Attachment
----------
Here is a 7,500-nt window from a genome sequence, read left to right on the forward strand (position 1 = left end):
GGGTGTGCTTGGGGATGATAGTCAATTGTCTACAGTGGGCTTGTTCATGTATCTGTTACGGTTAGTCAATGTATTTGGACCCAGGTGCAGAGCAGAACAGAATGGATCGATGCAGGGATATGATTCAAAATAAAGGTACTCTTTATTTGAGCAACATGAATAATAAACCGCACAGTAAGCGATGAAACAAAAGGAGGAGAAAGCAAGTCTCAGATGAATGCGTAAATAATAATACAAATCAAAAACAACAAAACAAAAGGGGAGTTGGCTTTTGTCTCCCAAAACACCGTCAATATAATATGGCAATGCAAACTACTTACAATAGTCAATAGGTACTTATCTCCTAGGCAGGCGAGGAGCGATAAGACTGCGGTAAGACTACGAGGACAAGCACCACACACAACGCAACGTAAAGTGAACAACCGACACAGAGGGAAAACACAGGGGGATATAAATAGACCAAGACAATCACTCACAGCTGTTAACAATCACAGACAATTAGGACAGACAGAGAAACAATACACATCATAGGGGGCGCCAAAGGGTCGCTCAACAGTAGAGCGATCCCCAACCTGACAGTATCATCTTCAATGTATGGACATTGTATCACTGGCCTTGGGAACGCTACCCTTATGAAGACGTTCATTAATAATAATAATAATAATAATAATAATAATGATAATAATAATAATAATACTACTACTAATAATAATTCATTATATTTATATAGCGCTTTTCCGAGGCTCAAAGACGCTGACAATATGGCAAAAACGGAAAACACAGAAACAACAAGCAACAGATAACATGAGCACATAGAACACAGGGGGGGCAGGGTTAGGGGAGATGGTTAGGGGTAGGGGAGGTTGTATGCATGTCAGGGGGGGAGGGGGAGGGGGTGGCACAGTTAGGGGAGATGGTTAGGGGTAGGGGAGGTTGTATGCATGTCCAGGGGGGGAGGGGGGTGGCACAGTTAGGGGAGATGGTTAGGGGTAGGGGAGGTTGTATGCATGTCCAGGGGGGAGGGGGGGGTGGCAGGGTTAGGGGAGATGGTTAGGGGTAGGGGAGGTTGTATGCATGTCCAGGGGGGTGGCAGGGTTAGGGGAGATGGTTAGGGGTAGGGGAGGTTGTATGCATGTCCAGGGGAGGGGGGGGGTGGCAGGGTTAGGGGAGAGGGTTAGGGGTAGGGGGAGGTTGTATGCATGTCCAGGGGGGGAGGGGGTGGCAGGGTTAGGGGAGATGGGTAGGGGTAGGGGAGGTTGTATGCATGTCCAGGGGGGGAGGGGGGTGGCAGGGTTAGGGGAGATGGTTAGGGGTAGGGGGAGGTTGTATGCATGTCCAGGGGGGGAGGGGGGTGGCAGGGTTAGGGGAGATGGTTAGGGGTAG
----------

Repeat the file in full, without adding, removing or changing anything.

Here is a 7,500-nt window from a genome sequence, read left to right on the forward strand (position 1 = left end):
GGGTGTGCTTGGGGATGATAGTCAATTGTCTACAGTGGGCTTGTTCATGTATCTGTTACGGTTAGTCAATGTATTTGGACCCAGGTGCAGAGCAGAACAGAATGGATCGATGCAGGGATATGATTCAAAATAAAGGTACTCTTTATTTGAGCAACATGAATAATAAACCGCACAGTAAGCGATGAAACAAAAGGAGGAGAAAGCAAGTCTCAGATGAATGCGTAAATAATAATACAAATCAAAAACAACAAAACAAAAGGGGAGTTGGCTTTTGTCTCCCAAAACACCGTCAATATAATATGGCAATGCAAACTACTTACAATAGTCAATAGGTACTTATCTCCTAGGCAGGCGAGGAGCGATAAGACTGCGGTAAGACTACGAGGACAAGCACCACACACAACGCAACGTAAAGTGAACAACCGACACAGAGGGAAAACACAGGGGGATATAAATAGACCAAGACAATCACTCACAGCTGTTAACAATCACAGACAATTAGGACAGACAGAGAAACAATACACATCATAGGGGGCGCCAAAGGGTCGCTCAACAGTAGAGCGATCCCCAACCTGACAGTATCATCTTCAATGTATGGACATTGTATCACTGGCCTTGGGAACGCTACCCTTATGAAGACGTTCATTAATAATAATAATAATAATAATAATAATAATGATAATAATAATAATAATACTACTACTAATAATAATTCATTATATTTATATAGCGCTTTTCCGAGGCTCAAAGACGCTGACAATATGGCAAAAACGGAAAACACAGAAACAACAAGCAACAGATAACATGAGCACATAGAACACAGGGGGGGCAGGGTTAGGGGAGATGGTTAGGGGTAGGGGAGGTTGTATGCATGTCAGGGGGGGAGGGGGAGGGGGTGGCACAGTTAGGGGAGATGGTTAGGGGTAGGGGAGGTTGTATGCATGTCCAGGGGGGGAGGGGGGTGGCACAGTTAGGGGAGATGGTTAGGGGTAGGGGAGGTTGTATGCATGTCCAGGGGGGAGGGGGGGGTGGCAGGGTTAGGGGAGATGGTTAGGGGTAGGGGAGGTTGTATGCATGTCCAGGGGGGTGGCAGGGTTAGGGGAGATGGTTAGGGGTAGGGGAGGTTGTATGCATGTCCAGGGGAGGGGGGGGGTGGCAGGGTTAGGGGAGAGGGTTAGGGGTAGGGGGAGGTTGTATGCATGTCCAGGGGGGGAGGGGGTGGCAGGGTTAGGGGAGATGGGTAGGGGTAGGGGAGGTTGTATGCATGTCCAGGGGGGGAGGGGGGTGGCAGGGTTAGGGGAGATGGTTAGGGGTAGGGGGAGGTTGTATGCATGTCCAGGGGGGGAGGGGGGTGGCAGGGTTAGGGGAGATGGTTAGGGGTAG